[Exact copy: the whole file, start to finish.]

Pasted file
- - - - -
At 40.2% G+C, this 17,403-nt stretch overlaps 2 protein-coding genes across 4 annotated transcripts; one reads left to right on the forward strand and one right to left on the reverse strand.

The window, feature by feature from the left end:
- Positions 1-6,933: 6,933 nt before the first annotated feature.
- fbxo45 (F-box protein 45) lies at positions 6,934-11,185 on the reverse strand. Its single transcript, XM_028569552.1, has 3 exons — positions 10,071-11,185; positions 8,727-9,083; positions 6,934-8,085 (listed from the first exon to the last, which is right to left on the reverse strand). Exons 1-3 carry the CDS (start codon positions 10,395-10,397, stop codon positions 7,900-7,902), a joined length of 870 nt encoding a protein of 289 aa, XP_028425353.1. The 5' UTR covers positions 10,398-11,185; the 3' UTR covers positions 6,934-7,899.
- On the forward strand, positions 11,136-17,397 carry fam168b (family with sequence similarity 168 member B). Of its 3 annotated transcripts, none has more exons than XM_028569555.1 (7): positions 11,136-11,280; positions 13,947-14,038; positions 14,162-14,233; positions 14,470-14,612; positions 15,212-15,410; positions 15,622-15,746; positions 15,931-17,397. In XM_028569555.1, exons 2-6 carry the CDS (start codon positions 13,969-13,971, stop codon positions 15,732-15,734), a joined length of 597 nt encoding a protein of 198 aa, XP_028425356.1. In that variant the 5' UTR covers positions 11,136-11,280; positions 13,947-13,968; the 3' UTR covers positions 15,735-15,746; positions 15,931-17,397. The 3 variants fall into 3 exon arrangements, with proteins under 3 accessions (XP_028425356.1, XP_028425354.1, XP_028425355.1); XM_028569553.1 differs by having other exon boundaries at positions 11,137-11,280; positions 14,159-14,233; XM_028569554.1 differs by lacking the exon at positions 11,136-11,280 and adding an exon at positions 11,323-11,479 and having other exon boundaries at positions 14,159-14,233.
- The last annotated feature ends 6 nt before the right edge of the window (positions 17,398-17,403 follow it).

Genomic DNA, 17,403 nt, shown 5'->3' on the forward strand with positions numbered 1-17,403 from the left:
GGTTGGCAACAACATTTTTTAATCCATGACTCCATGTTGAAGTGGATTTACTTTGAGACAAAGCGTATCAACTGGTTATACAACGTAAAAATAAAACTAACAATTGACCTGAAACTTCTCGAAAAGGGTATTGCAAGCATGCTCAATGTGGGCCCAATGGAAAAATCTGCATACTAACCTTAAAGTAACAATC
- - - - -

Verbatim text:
At 40.2% G+C, this 17,403-nt stretch overlaps 2 protein-coding genes across 4 annotated transcripts; one reads left to right on the forward strand and one right to left on the reverse strand.

The window, feature by feature from the left end:
- Positions 1-6,933: 6,933 nt before the first annotated feature.
- fbxo45 (F-box protein 45) lies at positions 6,934-11,185 on the reverse strand. Its single transcript, XM_028569552.1, has 3 exons — positions 10,071-11,185; positions 8,727-9,083; positions 6,934-8,085 (listed from the first exon to the last, which is right to left on the reverse strand). Exons 1-3 carry the CDS (start codon positions 10,395-10,397, stop codon positions 7,900-7,902), a joined length of 870 nt encoding a protein of 289 aa, XP_028425353.1. The 5' UTR covers positions 10,398-11,185; the 3' UTR covers positions 6,934-7,899.
- On the forward strand, positions 11,136-17,397 carry fam168b (family with sequence similarity 168 member B). Of its 3 annotated transcripts, none has more exons than XM_028569555.1 (7): positions 11,136-11,280; positions 13,947-14,038; positions 14,162-14,233; positions 14,470-14,612; positions 15,212-15,410; positions 15,622-15,746; positions 15,931-17,397. In XM_028569555.1, exons 2-6 carry the CDS (start codon positions 13,969-13,971, stop codon positions 15,732-15,734), a joined length of 597 nt encoding a protein of 198 aa, XP_028425356.1. In that variant the 5' UTR covers positions 11,136-11,280; positions 13,947-13,968; the 3' UTR covers positions 15,735-15,746; positions 15,931-17,397. The 3 variants fall into 3 exon arrangements, with proteins under 3 accessions (XP_028425356.1, XP_028425354.1, XP_028425355.1); XM_028569553.1 differs by having other exon boundaries at positions 11,137-11,280; positions 14,159-14,233; XM_028569554.1 differs by lacking the exon at positions 11,136-11,280 and adding an exon at positions 11,323-11,479 and having other exon boundaries at positions 14,159-14,233.
- The last annotated feature ends 6 nt before the right edge of the window (positions 17,398-17,403 follow it).

Genomic DNA, 17,403 nt, shown 5'->3' on the forward strand with positions numbered 1-17,403 from the left:
GGTTGGCAACAACATTTTTTAATCCATGACTCCATGTTGAAGTGGATTTACTTTGAGACAAAGCGTATCAACTGGTTATACAACGTAAAAATAAAACTAACAATTGACCTGAAACTTCTCGAAAAGGGTATTGCAAGCATGCTCAATGTGGGCCCAATGGAAAAATCTGCATACTAACCTTAAAGTAACAATC